Take Care Of The Basketball
As stated previously, Embiid and Simmons combined for 15 turnovers in the team’s loss in DC. Turnovers have plagued the Sixers in their losses all season long. The difference between a sloppy Sixers team and a careful, intense Sixers team is staggering–the Sixers are 17-1 this season when their opponents score fewer than 17 points off turnovers. That’s a 77-win pace. Right now, with the number of turnovers they commit per game, the Sixers are on pace for 58 wins. Taking care of the basketball, in theory, could put Brett Brown’s band in position to win nineteen more games. If the Sixers can end a higher proportion of their possessions with shots than with turnovers, they will be in line for a comfortable win. Quite honestly, the Wizards are an atrocious defensive team, so cutting down turnovers should not be difficult.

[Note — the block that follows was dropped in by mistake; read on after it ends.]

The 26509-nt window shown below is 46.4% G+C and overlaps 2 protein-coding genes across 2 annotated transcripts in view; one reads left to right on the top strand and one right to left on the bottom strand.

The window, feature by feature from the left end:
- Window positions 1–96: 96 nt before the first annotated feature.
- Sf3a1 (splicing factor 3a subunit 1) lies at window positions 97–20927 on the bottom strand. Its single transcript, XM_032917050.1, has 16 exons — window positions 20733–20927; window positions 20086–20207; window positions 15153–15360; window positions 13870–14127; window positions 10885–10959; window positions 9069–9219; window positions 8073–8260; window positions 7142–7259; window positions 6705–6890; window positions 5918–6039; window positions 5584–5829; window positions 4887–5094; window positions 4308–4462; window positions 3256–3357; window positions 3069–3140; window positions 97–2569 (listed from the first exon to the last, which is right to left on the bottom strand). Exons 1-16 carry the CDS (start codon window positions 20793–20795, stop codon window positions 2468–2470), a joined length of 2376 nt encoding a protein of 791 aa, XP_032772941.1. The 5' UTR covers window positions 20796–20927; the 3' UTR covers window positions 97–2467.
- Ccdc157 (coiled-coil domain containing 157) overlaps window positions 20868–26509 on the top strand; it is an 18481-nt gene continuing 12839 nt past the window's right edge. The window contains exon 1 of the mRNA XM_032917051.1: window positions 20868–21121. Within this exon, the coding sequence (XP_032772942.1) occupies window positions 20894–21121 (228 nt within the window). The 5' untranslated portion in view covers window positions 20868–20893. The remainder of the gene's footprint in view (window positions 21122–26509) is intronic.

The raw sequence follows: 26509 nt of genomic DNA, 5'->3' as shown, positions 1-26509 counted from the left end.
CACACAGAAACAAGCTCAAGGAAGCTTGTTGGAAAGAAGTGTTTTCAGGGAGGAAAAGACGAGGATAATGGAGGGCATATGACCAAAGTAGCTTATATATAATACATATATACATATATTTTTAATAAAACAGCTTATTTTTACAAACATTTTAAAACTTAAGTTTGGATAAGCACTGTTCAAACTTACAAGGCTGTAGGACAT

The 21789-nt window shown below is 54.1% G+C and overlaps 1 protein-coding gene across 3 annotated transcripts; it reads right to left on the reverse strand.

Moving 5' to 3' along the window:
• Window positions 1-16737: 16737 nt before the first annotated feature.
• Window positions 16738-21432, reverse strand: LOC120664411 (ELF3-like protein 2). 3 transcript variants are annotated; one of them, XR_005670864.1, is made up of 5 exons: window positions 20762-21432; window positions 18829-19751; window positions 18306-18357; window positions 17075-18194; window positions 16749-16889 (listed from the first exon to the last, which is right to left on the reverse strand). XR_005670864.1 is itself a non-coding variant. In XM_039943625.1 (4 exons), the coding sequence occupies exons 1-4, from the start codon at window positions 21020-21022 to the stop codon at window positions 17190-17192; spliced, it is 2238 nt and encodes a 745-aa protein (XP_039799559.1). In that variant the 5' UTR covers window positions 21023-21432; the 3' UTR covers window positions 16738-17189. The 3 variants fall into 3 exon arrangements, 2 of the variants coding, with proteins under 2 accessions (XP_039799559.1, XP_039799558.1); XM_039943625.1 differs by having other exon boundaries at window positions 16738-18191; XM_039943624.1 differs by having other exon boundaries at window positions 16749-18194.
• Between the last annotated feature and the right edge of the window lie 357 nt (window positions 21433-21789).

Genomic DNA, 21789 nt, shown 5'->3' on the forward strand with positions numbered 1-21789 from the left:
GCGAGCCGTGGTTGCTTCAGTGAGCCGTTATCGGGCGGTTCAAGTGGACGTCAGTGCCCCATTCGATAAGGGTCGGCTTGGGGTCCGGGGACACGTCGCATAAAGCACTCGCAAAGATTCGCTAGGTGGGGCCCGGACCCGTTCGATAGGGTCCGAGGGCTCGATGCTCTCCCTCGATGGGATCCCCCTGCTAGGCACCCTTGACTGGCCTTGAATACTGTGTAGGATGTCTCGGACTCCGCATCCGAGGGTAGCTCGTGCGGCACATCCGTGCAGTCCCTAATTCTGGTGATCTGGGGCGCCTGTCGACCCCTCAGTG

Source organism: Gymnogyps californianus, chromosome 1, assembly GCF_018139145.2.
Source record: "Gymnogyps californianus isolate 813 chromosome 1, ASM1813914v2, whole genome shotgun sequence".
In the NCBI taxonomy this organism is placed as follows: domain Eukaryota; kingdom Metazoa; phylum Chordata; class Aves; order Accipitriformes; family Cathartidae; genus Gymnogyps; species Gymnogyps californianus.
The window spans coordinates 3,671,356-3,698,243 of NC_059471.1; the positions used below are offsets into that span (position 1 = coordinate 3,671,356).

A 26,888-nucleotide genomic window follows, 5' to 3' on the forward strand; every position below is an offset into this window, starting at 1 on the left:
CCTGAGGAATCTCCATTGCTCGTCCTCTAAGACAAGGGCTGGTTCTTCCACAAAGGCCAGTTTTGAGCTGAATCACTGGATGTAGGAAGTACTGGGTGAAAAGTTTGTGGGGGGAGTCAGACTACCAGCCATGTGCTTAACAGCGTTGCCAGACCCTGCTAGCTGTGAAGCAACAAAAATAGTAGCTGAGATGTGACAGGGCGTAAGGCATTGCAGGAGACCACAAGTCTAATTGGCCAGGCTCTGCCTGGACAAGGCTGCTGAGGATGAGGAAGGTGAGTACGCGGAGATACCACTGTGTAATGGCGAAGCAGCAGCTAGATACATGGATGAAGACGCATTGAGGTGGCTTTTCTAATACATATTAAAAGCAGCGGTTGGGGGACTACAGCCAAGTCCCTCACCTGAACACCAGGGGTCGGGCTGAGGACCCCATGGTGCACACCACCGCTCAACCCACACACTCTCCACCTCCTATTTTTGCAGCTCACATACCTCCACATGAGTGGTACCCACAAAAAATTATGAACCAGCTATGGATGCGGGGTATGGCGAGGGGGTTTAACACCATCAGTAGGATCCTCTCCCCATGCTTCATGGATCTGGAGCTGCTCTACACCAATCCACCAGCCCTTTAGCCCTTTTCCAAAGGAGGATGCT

The Sixers would’ve been able to overcome their own miscues in DC had Bertans not played. He scored 22 first-half points and 25 overall, 21 of which came on three-pointers, to pace the Washington bench and keep the Sixers at arm’s length. Bertans provides spacing for the Washington offense by, in essence, putting a leash on the Sixers’ off-ball defenders. Because he must be accounted for at all times, the forward’s presence draws the help defender out of the lane to give him less breathing room; that, in turn, opens the lanes up for Bradley Beal, Ish Smith, and Moritz Wagner to attack.
In terms of the actual box score impact that Bertans has on a nightly basis, his production often makes the difference in the outcomes of their games. The Wizards are 2-8 when Bertans scores fewer than 13 points. The implication is that he’s not only failing to provide that extra bit of power off the bench, but he’s also failing to draw the defense out of the paint and, therefore, is making it harder for his teammates to score. If the Sixers neutralize the sniper, they will keep points off of the board while simultaneously making things very difficult for the Wizards on the offensive side of the ball.
Prediction: Sixers 120, Wizards 95
*All statistics found on NBA.com*